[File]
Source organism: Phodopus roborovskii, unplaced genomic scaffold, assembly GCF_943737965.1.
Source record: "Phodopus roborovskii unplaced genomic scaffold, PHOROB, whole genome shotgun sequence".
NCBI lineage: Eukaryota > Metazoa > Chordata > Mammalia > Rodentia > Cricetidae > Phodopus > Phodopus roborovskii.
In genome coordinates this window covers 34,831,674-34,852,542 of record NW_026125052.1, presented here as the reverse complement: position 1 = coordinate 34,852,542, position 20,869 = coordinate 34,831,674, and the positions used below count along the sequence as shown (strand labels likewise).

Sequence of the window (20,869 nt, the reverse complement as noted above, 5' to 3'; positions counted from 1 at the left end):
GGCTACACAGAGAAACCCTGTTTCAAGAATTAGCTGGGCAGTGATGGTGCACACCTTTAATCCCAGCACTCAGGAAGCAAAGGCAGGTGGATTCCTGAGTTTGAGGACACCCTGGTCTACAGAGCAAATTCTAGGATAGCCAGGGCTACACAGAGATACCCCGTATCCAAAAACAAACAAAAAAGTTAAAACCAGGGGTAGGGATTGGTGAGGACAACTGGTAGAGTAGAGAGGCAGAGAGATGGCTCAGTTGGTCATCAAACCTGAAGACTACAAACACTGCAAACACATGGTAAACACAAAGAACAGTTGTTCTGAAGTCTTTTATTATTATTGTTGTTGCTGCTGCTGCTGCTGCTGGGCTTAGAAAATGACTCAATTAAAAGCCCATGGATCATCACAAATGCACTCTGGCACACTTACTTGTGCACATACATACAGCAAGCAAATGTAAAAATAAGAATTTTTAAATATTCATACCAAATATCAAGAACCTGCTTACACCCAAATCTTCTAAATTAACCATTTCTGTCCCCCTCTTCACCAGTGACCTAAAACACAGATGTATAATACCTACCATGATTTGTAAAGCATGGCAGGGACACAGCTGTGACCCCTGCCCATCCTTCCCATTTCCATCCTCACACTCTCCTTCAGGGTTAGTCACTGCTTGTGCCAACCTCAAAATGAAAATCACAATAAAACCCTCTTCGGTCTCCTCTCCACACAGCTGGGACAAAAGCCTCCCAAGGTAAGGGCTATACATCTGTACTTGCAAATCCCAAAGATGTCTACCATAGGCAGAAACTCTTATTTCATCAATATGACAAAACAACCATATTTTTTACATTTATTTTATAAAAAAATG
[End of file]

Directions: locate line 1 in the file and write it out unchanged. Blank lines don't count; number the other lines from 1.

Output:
Source organism: Phodopus roborovskii, unplaced genomic scaffold, assembly GCF_943737965.1.